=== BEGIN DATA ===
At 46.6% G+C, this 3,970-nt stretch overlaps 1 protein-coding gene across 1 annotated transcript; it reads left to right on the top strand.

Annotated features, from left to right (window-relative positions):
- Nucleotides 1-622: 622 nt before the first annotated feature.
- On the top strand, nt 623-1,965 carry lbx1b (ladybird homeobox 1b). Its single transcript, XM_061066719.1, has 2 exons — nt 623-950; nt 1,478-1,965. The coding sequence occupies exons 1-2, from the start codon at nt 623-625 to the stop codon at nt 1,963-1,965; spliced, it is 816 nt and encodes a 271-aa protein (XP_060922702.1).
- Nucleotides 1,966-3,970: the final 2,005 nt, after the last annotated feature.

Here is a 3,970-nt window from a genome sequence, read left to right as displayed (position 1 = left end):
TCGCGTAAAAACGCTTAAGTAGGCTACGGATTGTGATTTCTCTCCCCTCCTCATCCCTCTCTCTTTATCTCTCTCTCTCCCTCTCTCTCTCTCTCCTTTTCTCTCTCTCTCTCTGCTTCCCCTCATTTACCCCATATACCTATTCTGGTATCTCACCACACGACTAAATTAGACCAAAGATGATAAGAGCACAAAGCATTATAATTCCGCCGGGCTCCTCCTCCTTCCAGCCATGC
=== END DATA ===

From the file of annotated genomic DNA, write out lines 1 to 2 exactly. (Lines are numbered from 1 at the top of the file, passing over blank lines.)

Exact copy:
At 46.6% G+C, this 3,970-nt stretch overlaps 1 protein-coding gene across 1 annotated transcript; it reads left to right on the top strand.

Annotated features, from left to right (window-relative positions):